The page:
2. Champion system
The game monetizes by selling crystals (that can open champions), in-game currency and other stuff. Since the champions have tremendous impact on the player’s performance and result of every single fight, I think the crystals are the biggest selling point.
I just wonder which on-sale champions are more popular than which, how many out of how many people paid for crystals after which champion is released. And bring them back to analysis the champion design, such as the appearance, the abilities, fight style, the specs, etc.
3. Balancing in difficulty (PvE mode)
The strongest feeling I had when progressing in the game was, when I finished the first chapter in PvE mode, the quests suddenly felt super hard to beat. I think the game tuned the difficulty on purpose. Because the players who already went through the first chapter seem to like the game a lot and it is just reasonable that they pay to get better. I simply wonder how many among all the players who finished the first chapter paid right after the game became harder for them, and what they bought (champions or other stuff). In this case, we can learn about how to tune the balance to increase in-game purchase.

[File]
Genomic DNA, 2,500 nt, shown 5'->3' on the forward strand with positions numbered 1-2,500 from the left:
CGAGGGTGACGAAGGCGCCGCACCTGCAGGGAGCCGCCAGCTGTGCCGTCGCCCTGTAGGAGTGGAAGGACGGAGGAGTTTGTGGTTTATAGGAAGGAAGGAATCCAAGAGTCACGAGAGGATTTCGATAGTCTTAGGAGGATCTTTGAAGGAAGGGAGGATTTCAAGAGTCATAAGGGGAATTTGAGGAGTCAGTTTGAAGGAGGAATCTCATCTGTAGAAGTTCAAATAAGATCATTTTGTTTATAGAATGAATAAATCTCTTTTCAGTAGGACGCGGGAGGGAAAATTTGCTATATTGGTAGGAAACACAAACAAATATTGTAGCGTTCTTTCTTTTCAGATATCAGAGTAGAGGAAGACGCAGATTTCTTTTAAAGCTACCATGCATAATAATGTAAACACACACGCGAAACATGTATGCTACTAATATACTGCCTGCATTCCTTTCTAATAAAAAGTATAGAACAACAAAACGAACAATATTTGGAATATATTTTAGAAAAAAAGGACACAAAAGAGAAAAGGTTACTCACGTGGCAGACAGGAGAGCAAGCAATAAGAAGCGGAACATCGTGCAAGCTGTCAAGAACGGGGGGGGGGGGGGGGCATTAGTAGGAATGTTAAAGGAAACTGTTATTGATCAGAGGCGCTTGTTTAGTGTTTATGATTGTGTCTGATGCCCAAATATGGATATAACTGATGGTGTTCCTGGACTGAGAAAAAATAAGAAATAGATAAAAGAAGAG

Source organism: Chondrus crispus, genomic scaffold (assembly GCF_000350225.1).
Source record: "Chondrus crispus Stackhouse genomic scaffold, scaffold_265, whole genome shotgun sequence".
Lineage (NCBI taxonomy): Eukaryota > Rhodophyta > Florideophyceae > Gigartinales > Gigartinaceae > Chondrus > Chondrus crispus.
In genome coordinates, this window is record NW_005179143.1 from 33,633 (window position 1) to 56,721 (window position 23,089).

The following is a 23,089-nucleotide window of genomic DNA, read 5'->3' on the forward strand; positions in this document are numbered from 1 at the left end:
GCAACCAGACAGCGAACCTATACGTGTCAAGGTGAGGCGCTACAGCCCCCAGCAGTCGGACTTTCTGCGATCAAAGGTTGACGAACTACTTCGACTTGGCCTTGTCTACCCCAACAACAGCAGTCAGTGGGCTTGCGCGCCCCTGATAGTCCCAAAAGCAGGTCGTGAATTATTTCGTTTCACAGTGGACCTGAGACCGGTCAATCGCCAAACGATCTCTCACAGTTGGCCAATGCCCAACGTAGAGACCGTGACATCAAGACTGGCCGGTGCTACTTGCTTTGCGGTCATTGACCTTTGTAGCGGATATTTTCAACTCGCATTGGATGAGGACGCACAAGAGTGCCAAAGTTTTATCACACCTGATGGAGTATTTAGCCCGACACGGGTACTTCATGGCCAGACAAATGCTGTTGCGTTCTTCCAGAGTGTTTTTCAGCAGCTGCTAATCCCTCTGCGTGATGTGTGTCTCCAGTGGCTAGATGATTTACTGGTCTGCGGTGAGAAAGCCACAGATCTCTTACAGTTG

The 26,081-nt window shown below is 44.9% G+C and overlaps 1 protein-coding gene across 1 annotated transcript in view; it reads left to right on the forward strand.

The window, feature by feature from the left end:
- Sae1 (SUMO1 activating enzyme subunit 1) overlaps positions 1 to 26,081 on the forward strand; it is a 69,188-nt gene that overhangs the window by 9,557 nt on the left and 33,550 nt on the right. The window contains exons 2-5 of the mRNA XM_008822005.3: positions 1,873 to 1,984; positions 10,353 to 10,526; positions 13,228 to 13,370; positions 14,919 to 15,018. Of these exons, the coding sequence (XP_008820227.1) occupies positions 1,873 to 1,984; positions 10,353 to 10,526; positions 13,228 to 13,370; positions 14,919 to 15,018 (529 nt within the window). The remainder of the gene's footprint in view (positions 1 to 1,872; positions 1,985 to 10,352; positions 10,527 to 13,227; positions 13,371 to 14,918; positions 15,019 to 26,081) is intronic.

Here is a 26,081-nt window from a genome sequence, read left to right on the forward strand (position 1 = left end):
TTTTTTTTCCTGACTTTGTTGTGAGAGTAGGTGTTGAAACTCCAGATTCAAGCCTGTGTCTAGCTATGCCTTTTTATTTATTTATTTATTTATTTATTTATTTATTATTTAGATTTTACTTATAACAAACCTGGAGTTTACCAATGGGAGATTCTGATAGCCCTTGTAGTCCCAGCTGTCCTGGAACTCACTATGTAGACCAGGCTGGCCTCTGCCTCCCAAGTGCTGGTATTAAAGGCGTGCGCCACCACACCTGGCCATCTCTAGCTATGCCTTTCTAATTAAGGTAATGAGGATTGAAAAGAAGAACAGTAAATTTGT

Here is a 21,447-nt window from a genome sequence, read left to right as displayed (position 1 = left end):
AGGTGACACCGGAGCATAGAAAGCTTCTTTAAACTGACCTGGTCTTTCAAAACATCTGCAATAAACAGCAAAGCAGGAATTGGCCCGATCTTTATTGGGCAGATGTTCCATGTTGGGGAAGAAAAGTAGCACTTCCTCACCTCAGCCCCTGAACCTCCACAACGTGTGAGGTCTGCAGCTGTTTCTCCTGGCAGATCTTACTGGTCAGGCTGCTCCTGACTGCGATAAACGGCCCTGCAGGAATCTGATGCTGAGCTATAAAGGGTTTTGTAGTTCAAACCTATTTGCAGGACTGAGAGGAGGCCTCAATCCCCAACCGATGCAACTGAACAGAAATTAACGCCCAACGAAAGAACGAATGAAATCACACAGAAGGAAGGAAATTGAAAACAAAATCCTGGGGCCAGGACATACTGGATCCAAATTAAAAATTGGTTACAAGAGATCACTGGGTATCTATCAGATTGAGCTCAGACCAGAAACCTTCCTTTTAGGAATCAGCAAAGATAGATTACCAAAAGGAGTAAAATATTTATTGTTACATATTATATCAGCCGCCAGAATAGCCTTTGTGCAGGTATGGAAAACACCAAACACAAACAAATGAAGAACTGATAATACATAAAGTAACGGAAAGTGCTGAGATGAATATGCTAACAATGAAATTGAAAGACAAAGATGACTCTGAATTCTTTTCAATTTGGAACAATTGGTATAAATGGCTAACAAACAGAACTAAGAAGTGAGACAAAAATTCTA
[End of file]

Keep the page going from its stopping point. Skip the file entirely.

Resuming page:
II. UX design
1. Game flow
The game already has a pretty smooth game flow. However, when I played through the game, I was still confused by some designs. To be more specific, there is chance that the player uses the “back” button on top left corner to reach an interface that they have never been to during the current play session.
I want to know if the players would get confused by the flow and whether they want buttons to make their life easier.
2. Items on upgrade interface
There are two systems to upgrade a champion, “level up” and “rank up”. The two systems require totally different types of items and they already designed a distinguish interface for “rank up” than the “level up” upgrade. I have been confused why they also make “rank up” items available for the player in “level up” upgrade. And when the player selects the “rank up” items (the catalysts), a warning message will pop up, asking whether the player wants to “deselect” or “continue”. If the player hits “continue”, the item will be consumed and it grants 0 XP for the champion.